Once the centre of everyone’s attraction, he was now like a discarded string of beads. No one was interested in picking them up to thread them into a necklace again.

And so, the former senior government official was languishing in his own family. In this utter emptiness, the one tenuous connection to his glorious past was through the letter box. Holding the letters gave him a sense of fulfilment.

He had no way of knowing what was going on in his family anymore. At least the letters brought Gourishankar a smattering of information. The source of the letter, whether it was in a sealed envelope or on an inland form or on a postcard... all of this gave him a taste of what was going on, of the developments in people’s lives. And it must have been that very desire which had compelled a certain fine individual to do something quite disgraceful.

Gourishankar knew perfectly well that reading someone else’s letter was equivalent to eavesdropping at someone’s door. Still, he read all the postcards while going upstairs, and peeped through the unglued slits in the inland letters to hazard a guess about their senders and contents.

Condemnable acts, truly condemnable. But did Gourishankar think so? He did not. His view was, for heaven’s sake, it’s not a love letter between newlyweds. Most of them were letters from Swati’s family. Gourishankar didn’t know all of them, though he could surmise some of their identities. The postcards, of course, left no room for guesswork. Gourishankar smiled as he read. What horrible penmanship this aunt of Bouma’s has.... This uncle of hers can only write about how penniless he is... and Bouma’s elder sister, she certainly knows how to make the most of a postcard. Others would need four postcards to write as much as she does in one. But yes, he enjoyed reading them... they were bursting with news....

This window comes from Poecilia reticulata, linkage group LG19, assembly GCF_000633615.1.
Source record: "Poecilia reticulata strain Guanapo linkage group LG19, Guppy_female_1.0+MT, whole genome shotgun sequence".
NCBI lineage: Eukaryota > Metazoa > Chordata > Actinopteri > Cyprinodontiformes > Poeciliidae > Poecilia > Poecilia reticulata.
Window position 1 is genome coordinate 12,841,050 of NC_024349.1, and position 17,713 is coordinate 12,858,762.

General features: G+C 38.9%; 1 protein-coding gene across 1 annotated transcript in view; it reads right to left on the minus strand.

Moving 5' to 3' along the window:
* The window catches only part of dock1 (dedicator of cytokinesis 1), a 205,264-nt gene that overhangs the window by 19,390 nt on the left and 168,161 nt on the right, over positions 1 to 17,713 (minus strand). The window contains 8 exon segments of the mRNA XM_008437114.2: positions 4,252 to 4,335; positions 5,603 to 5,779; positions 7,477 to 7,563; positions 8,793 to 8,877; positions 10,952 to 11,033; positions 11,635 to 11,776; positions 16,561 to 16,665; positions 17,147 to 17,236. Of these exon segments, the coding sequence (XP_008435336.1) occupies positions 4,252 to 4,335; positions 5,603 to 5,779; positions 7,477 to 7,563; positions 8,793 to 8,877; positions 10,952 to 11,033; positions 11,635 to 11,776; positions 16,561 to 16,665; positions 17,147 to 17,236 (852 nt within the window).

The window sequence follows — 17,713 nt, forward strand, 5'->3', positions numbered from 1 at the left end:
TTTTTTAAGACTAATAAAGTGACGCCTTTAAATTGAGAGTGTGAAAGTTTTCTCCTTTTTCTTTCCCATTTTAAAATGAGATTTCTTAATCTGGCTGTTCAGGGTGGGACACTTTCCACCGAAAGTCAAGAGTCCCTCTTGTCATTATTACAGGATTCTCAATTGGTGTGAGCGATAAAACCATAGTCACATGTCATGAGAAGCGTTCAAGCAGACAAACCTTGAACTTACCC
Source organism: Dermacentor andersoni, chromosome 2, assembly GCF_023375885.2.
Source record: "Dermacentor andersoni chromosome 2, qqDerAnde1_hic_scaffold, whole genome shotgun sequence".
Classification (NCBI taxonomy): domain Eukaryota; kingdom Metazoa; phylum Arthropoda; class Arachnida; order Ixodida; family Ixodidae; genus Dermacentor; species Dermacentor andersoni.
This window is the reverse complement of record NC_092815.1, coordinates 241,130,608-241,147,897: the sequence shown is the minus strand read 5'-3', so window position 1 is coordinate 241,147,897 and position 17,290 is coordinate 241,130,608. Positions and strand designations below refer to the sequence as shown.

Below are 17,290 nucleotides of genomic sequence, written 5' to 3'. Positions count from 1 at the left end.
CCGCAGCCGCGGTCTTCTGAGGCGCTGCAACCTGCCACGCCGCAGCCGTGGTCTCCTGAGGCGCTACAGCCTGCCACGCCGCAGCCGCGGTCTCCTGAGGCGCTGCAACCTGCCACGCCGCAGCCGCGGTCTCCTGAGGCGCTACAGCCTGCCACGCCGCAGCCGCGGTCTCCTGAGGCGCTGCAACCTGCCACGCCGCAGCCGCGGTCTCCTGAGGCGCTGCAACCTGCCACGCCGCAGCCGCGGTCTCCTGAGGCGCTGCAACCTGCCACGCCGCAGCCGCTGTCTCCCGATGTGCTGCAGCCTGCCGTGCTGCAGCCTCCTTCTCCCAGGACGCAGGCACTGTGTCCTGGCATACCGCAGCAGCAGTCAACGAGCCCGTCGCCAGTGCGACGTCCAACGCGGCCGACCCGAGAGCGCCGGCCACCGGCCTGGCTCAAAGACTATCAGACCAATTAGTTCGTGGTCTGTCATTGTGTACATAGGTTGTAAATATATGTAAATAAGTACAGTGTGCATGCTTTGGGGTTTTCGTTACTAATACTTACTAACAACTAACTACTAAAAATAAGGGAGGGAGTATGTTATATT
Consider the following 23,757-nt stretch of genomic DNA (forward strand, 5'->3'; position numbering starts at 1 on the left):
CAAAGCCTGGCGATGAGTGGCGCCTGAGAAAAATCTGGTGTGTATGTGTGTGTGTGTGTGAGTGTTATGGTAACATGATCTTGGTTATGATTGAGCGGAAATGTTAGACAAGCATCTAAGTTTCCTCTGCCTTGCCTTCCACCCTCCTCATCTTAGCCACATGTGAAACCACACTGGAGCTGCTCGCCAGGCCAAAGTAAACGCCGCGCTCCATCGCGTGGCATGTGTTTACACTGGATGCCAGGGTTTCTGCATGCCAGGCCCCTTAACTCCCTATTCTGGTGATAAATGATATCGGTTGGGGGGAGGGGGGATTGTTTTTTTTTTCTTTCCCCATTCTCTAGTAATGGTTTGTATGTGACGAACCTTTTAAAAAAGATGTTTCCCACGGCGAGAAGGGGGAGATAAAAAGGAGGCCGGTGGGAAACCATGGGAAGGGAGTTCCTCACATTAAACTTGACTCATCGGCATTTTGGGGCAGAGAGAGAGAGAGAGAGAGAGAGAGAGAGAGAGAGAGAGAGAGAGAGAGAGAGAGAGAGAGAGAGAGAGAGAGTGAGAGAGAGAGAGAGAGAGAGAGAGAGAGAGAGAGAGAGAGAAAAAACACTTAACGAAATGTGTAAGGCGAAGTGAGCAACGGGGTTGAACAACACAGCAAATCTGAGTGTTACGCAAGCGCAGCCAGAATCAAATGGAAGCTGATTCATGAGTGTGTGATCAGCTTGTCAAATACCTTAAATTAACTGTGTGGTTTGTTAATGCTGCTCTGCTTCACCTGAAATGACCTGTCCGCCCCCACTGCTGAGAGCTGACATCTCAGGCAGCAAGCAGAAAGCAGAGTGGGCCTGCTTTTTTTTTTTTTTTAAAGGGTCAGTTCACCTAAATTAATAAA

But what did Gourishankar’s life have to do with any of this? He didn’t even know many of the people mentioned in the letters.

But still, they had a connection with his family. Unlike Kamalini, who had severed her own connection and left.

It was from that minuscule handwriting that Gourishankar had learnt that Bouma’s niece was about to get married, the qualifications of the groom, what his family had demanded by way of dowry, and that Bouma would have to go to Suri for the wedding.

Would anyone have told Gourishankar all this? Would he have come to know every time a money order was sent to Bouma’s uncle?

But then all this had to do with the postcards.

It could still be considered only slightly reprehensible. Given that the sentences had travelled hundreds of miles fully exposed to the world, was it really immoral to just glance at them? It was nothing but fulfilling one’s curiosity.

But letters sealed in envelopes?

How could he unseal them and read their contents? Did he have to be so shamelessly, unstoppably inquisitive?

Was this a pardonable act for an educated person? What if Swati were to curl her lips contemptuously and say, who’s going to honour a family elder who behaves this way? She could hardly be blamed. Nor could it be held against her if it angered her and she decided to claim her rights.